Krysten Ritter gave the world a beautiful, just-rolled-out-of-bed badass, carrying a lot of baggage, and not caring about etiquette or fashion, fighting the all-controlling Kilgrave (David Tennant). Luke Cage (Mike Colter)—who, incidentally, first appeared on Jessica Jones—dealt with Harlem's politics, poverty, and richness of character, in addition to its vicious crime. Soon-to-be Oscar winner Mahershala Ali (Moonlight) brilliantly plays villain Cornell "Cottonmouth" Stokes—a king-sized portrait of The Notorious B.I.G. on the wall—creating the stuff of legends. 

7. American Vandal

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Peter (Tyler Alvarez) and Sam (Griffin Gluck) try to crack the mystery of the parking lot graffiti in American Vandal.

Technically a spoof of true-crime shows like Making a Murderer—and podcasts like Serial—Dan Perrault and Tony Yacenda's American Vandal (2017-present) is good enough to stand on its own. The crime takes place at a high school, wherein an unknown someone spray-painted 27 penises on 27 cars in the faculty parking lot. Dunderheaded Dylan (Jimmy Tatro) is immediately blamed and expelled, but two members of the school A/V team—Peter (Tyler Alvarez) and Sam (Griffin Gluck)—see holes in the story and decide to investigate on their own.

The investigation itself is ingenious, with astonishing use of video, audio, charts, timelines, interviews, and alibis; Peter and Sam even investigate themselves, given that they, too, are possible suspects. (They had access to the parking lot cameras, which were disabled.) But while you're becoming deeply involved in such things, you may take a step back, realize what it's all about, and laugh hysterically; it's wonderfully ridiculous. The ending, on the other hand, is unexpectedly poignant, and makes this all the better. Season Two is on its way.

6. Unbreakable Kimmy Schmidt / GLOW

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Ruth (Alison Brie) and Jenny (Ellen Wong) wrestle for the crowd in the 1980s in GLOW. (Netflix)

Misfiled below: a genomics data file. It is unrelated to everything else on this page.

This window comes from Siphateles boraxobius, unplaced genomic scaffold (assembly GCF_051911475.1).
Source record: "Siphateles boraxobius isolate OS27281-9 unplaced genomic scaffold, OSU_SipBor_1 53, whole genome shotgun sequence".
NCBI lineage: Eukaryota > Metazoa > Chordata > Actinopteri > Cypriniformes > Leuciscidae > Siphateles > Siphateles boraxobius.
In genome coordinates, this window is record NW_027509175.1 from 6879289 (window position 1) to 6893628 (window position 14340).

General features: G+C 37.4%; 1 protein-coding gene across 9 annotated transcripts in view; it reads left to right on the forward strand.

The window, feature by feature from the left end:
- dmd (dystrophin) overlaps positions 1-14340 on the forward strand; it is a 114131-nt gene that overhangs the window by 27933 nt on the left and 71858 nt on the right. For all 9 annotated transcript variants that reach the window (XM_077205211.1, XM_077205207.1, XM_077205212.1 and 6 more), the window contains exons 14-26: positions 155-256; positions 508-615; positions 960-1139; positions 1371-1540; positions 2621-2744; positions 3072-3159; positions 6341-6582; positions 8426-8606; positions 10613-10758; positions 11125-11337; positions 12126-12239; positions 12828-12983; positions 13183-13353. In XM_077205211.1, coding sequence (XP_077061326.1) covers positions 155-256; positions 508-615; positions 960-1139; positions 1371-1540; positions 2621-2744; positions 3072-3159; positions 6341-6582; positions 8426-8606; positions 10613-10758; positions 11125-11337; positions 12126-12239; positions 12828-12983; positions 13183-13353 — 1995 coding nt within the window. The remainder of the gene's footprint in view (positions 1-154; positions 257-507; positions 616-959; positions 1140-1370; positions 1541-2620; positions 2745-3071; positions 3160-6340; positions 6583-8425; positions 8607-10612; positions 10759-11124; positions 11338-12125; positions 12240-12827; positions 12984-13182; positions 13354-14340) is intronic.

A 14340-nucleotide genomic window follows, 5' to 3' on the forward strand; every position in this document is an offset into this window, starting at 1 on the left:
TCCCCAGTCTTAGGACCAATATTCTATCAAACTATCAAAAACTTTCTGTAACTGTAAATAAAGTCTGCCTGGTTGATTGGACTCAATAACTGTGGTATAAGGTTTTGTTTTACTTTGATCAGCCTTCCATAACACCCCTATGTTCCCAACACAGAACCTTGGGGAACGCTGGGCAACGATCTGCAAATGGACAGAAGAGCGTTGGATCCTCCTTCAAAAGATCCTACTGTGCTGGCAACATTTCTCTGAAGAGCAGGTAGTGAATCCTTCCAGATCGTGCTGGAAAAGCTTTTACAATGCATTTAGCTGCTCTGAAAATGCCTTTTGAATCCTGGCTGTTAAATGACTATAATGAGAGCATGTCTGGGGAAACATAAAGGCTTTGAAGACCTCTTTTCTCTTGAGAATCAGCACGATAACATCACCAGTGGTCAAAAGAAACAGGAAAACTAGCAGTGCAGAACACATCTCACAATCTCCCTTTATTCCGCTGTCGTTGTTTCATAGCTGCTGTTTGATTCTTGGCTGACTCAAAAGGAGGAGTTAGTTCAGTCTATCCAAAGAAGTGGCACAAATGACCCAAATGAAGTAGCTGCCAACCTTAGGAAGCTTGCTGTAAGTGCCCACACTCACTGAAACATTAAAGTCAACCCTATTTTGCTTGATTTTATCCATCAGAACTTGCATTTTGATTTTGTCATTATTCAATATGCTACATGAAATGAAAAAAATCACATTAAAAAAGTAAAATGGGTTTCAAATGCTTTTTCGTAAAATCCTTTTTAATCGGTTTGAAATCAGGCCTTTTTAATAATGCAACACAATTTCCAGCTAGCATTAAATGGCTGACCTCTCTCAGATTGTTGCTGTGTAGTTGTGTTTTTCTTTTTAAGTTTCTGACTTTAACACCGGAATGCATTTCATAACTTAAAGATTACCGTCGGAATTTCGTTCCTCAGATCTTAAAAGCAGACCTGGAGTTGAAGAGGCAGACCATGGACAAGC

Here are two great comedies based around adorable and funny female leads. Co-created by Tina Fey, Unbreakable Kimmy Schmidt (2015-present) uses an old, fish-out-of-water concept: A woman (the wonderful Ellie Kemper) is freed from a cult after years spent in an underground shelter and must navigate modern-day New York, but does it in a bracing, positive way. The show's pack of strange, self-involved supporting New Yorkers, and the way they rub against the perky, sunny Kimmy, is a major key to the show's success.

Alison Brie stars in GLOW (2017-present), which is based on an actual cheeseball show from the 1980s; it stands for Gorgeous Ladies of Wrestling. Brie plays Ruth Wilder, an actress whose inherent obnoxiousness keeps her from getting real work, so she accepts a job on a quasi-exploitational wrestling show. In learning how to wrestle and be on a team, she becomes a more tolerable person. It’s a shaky foundation for a show, but its unexpected combination of goofiness and excitement makes it a little treasure.

5. Dear White People / She's Gotta Have It

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Sam (Logan Browning) turns a prep school on its side with her controversial radio show in Dear White People.

If two funny shows featuring female leads sounds too good to be true, how about two great shows featuring black female leads (both based on movies)? We have not been able to decide which of these is best, truth be told. Dear White People is based on Justin Simien's very good 2014 feature film, but replacing many of the actors. The incredible Logan Browning takes over the role of Sam White, whose radio show "Dear White People" at the Ivy league Winchester University perturbs many, especially after a Halloween party with white students dressed in blackface.

Spike Lee has expanded and updated his legendary 1986 feature debut She's Gotta Have It into a series. He keeps the heroine Nola Darling (DeWanda Wise) and her three lovers—goofy Mars Blackmon (Anthony Ramos), vain Greer Childs (Cleo Anthony), and responsible Jamie Overstreet (Lyriq Bent)—but adds modern political and sexual mores, as well as digging deeper into the characters' lives. Lee directed each episode, written by others, and he seems to be re-invigorated.

4. Alias Grace

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Grace Marks (Sarah Gadon) is arrested for murder in Alias Grace.